Poll: Jews Have Mixed Views On Power Of Diplomacy

New AJC survey shows less support for Iran strike, but pessimism on Israeli-Palestinian conflict, despite resumed talks.

10/29/13
Staff Writer
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American Jews are less supportive of a military strike against Iran, in case diplomacy fails to curtail the country’s suspected nuclear weapons program, than they were last year. Yet, barely one in 10 is more optimistic this year about the Middle East peace process — despite the fact that Israelis and Palestinians are back at the negotiating table for the first time in three years.

Those seemingly contradictory sentiments about the power (or impotence) of diplomacy are among the findings of the American Jewish Committee’s annual poll of American Jewry, which was released on Monday.

According to the survey of 1,034 American Jews, 24 percent “strongly support” and 28 percent “support somewhat” U.S. military action against Iran should negotiations fail. That total of 52 percent is a decrease from the 2012 figure of 64 percent; in 2012, 28 percent “strongly” supported a U.S. strike and 36 percent did “somewhat.”

The total support for unilateral Israeli military action against Iran similarly dropped in the last year, from 75 percent to 67 percent; this is is despite a vigorous effort by Israeli Prime Minister Benjamin Netanyahu to suggest that Israel would act on its own if it believes American efforts in stopping Iran’s nuclear program are not succeeding.

The current figures on Iran also follow an emphasis on negotiations advocated in the last year by the Obama administration, and the so-called charm offensive conducted by newly elected Iranian President Hassan Rouhani.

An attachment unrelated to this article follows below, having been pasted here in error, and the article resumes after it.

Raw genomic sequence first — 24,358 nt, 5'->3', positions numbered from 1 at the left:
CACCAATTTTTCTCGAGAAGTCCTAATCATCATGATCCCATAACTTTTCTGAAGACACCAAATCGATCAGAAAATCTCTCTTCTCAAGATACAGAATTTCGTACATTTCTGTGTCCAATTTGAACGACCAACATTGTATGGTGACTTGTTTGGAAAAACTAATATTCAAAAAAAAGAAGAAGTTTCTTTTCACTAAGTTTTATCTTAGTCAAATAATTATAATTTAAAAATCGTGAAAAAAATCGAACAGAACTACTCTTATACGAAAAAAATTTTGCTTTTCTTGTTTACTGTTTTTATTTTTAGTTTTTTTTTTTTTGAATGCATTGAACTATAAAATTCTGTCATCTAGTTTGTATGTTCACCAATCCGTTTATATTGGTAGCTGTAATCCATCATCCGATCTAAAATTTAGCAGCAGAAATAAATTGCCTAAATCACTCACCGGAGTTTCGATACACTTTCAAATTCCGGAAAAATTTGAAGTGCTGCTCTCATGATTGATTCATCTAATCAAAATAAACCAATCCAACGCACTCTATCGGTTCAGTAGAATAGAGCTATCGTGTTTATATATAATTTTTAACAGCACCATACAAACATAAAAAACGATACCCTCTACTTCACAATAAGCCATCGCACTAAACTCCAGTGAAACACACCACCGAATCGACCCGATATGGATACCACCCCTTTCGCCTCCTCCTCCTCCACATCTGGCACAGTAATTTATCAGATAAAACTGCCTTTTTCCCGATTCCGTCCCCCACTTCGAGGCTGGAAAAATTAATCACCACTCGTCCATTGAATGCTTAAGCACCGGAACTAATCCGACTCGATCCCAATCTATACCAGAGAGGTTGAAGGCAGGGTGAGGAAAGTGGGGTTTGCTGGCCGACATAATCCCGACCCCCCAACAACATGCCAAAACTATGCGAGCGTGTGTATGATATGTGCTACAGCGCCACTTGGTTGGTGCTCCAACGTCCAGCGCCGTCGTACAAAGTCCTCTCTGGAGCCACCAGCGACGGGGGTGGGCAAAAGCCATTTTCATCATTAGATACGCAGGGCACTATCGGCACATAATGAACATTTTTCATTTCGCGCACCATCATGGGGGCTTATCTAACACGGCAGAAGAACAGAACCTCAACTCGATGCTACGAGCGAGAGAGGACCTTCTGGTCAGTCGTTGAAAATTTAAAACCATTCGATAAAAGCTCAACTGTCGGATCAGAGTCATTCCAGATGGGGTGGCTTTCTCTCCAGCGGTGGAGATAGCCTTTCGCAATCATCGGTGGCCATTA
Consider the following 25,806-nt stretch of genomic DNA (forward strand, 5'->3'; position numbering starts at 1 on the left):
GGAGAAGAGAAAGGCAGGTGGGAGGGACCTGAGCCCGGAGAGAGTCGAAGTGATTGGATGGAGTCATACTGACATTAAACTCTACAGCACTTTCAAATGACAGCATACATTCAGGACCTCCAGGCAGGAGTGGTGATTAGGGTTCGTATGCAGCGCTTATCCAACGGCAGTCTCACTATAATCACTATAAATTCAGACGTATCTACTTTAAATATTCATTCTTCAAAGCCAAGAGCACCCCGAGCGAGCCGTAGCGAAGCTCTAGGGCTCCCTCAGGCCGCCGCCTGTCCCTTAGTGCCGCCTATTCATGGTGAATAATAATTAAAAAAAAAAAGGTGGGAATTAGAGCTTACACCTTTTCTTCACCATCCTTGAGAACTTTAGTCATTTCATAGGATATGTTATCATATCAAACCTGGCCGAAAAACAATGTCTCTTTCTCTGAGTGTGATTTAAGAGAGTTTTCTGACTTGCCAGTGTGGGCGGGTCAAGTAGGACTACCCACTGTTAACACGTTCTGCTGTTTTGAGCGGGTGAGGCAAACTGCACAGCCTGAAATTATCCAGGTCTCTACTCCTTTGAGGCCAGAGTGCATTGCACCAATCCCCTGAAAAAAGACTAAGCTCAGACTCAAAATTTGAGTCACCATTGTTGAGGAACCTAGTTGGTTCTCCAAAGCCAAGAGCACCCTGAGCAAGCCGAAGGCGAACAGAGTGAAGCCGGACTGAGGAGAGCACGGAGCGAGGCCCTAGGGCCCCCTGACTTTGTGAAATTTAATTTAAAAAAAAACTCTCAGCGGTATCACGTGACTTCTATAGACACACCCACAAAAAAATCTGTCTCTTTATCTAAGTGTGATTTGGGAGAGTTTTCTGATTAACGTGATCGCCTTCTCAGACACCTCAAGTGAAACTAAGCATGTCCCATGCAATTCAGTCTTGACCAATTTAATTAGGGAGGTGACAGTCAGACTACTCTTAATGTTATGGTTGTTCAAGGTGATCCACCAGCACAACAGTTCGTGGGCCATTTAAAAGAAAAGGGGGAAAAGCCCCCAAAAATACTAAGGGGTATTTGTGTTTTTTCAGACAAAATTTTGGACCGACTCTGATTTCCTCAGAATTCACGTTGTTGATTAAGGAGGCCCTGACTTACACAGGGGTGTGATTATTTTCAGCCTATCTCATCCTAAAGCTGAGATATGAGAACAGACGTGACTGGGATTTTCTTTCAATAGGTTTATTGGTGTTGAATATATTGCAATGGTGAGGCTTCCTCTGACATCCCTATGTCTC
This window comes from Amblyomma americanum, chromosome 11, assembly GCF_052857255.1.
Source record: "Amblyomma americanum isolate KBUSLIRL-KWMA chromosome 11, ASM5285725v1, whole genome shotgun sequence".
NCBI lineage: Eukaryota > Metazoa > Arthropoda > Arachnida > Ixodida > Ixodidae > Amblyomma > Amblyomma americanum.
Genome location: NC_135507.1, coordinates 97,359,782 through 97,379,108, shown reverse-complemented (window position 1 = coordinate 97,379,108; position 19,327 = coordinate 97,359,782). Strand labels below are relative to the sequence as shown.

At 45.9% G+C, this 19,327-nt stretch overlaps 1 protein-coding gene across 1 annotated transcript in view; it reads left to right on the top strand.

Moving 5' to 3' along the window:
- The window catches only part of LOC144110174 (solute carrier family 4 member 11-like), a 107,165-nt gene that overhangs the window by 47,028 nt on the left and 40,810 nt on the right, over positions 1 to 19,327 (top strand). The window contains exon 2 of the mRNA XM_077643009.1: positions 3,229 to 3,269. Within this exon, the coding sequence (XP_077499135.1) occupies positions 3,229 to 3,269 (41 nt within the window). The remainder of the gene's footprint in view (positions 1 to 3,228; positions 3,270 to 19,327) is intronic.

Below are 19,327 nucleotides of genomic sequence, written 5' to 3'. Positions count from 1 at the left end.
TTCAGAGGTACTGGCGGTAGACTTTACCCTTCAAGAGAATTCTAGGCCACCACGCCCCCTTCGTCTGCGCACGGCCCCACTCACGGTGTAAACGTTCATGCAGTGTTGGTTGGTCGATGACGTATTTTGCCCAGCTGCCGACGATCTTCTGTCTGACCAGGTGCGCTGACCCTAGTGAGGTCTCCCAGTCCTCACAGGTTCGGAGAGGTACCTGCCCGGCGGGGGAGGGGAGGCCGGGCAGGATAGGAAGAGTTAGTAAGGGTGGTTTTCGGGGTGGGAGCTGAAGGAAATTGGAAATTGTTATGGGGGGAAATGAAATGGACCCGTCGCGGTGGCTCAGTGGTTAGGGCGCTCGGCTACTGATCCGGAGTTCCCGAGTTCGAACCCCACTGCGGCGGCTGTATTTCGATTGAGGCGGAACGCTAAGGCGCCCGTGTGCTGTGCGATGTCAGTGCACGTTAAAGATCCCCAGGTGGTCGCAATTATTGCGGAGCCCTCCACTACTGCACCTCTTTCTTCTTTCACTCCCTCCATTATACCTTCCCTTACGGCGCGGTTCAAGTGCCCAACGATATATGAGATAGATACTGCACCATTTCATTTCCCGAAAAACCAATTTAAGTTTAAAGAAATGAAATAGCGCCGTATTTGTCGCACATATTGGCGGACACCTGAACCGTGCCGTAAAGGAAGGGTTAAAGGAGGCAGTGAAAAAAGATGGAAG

“Our survey shows that [a majority of American Jews] are particularly worried about Iran’s drive for nuclear-weapons capability,” despite the decrease in the numbers who favor military action, said David Harris, AJC executive director.

The survey’s “unique snapshot of how American Jews are thinking” reflected “a lot of pessimism about the Arab world … a lot of pessimism about the way things are headed” in the Middle East, Harris said, pointing to other figures: 19 percent said prospects for Israeli-Palestinian peace have decreased in the last year, while 68 percent said prospects have “stayed the same.” And 75 percent agreed that “The goal of the Arabs is … the destruction of Israel.”

“There’s no reason for renewed optimism” about the situation in the Middle East, Harris said. He added that respondents to the survey also were not optimistic about the renewed Israeli-Palestinian peace talks, perhaps because there has been a news blackout on how those negotiations are proceeding.

The Jewish community was evenly split between support for and opposition to the creation of a Palestinian state. Harris said this divide indicates a sense of “schizophrenia” in the Jewish community. “American Jews want peace, but don’t believe Arab intentions.”